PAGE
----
“I believe, for me, I was looking at players that hopefully would fall into that category, that would continue to grow, complement our group,” Sweeney added. “Because we’re in it to win, there’s no question we’re in it to win like everybody else.”

The Bruins have about $5 million in cap space to work with, according to Bruins Cap Space, for another potential deal.

Kase, while talented, isn’t necessarily the coveted upgrade to skate on David Krejci’s right wing. He still has time to become a top-six forward, but a proven product like Chris Kreider or Kyle Palmieri provides a better second line fit with Krejci and Jake DeBrusk.

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Playing alongside Charlie Coyle and Anders Bjork on the third line makes much more sense for Kase. But Sweeney didn’t dismiss the notion that he could play with either Coyle or Krejci.

“As I said before, we did see his scoring abilities, his versatility, his own game, ability to probably play either with Krejci or Coyle on that right side, he’s a right shot,” Sweeney said. “Adds to the speed and offensive ability to our hockey club.”

The Bruins may have to part ways with someone else if they add another piece. Danton Heinen might be that odd man out if Karson Kuhlman stays put on Krejci’s right-wing or the Bruins acquire either Kreider or Palmieri. The third-year winger could provide Sweeney a trade chip to land one of those higher caliber players.

Kreider may be off the table, as the New York Rangers reported asking price includes a first-round pick that the B’s no longer have. But Sweeney could cut a deal with New Jersey Devils interim general manager and Boston boy Tom Fitzgerald for Palmieri.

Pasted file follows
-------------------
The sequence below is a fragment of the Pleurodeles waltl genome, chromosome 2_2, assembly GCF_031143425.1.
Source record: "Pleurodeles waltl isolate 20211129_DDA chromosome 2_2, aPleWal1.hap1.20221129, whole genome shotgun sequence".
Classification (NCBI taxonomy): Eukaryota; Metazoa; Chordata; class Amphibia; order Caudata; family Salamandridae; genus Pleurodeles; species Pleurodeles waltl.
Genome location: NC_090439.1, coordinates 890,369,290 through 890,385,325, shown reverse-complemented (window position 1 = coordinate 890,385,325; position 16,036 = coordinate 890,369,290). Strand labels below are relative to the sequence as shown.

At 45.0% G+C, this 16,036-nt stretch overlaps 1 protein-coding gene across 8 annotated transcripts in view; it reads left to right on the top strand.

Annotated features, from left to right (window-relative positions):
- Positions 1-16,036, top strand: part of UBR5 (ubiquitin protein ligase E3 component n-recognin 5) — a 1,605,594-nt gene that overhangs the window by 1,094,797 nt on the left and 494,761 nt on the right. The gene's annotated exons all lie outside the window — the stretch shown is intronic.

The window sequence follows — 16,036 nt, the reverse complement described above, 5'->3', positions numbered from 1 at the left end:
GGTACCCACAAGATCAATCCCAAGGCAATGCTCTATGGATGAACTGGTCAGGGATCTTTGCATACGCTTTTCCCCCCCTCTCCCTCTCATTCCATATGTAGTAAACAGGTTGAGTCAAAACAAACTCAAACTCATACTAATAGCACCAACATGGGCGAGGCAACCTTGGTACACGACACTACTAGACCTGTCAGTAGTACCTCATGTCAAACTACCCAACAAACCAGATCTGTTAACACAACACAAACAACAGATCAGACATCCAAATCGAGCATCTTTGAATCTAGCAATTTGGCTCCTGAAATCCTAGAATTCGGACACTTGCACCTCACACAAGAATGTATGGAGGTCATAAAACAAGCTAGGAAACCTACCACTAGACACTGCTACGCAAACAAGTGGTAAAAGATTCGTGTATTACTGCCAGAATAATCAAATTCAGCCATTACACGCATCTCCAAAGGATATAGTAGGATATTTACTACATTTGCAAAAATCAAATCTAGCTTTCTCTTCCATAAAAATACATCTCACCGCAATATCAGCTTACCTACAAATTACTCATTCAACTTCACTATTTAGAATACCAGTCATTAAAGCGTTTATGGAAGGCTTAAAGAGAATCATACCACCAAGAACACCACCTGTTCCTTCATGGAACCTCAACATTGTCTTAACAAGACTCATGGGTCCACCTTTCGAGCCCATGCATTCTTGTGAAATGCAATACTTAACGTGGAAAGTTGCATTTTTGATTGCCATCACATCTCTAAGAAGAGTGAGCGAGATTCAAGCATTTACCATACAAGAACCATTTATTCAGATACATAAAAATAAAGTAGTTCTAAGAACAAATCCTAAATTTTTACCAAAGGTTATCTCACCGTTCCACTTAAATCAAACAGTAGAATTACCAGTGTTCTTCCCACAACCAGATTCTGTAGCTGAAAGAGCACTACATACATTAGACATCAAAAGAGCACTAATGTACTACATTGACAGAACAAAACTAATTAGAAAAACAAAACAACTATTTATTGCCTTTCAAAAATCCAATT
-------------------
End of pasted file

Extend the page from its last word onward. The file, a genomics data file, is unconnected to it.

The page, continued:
In fact, Palmieri may be the better option anyway. Like Kase, Palmieri won’t hit free agency until after the 2020-21 season (unlike Kreider, whose contract expires at the end of this season) and provides a better opportunity to win in the long run. Oh, and did we mention his $4.6 million cap hit would fit perfectly with the Bruins cap situation at the moment?

Sweeney not only cleared cap space in order to make another potential deal before Monday’s 3 p.m. ET trade deadline, but he also made room to sign some of Boston’s biggest free agents this summer in Torey Krug, Jake DeBrusk and Matt Grzelcyk.  The Bruins will have just under $24 million to sign their free agents during the offseason, according to Bruins Cap Space

That’s more than flexible, especially if Sweeney moves both Heinen and possibly John Moore in a potential deal for Palmieri.

If Sweeney is truly “in it to win it,” then he’d swing a deal, if possible, for one of the players listed above. Adding not only Kase, but potentially Palmieri, could put the Bruins over top for another Stanley Cup run.

The Bruins made themselves a better hockey club on Friday, setting themselves up nicely for both short and long term success. They did so without having to sacrifice too much of their future.

Don’t look away yet. Sweeney may have another trade in mind before the clock hits 3 p.m. on Monday.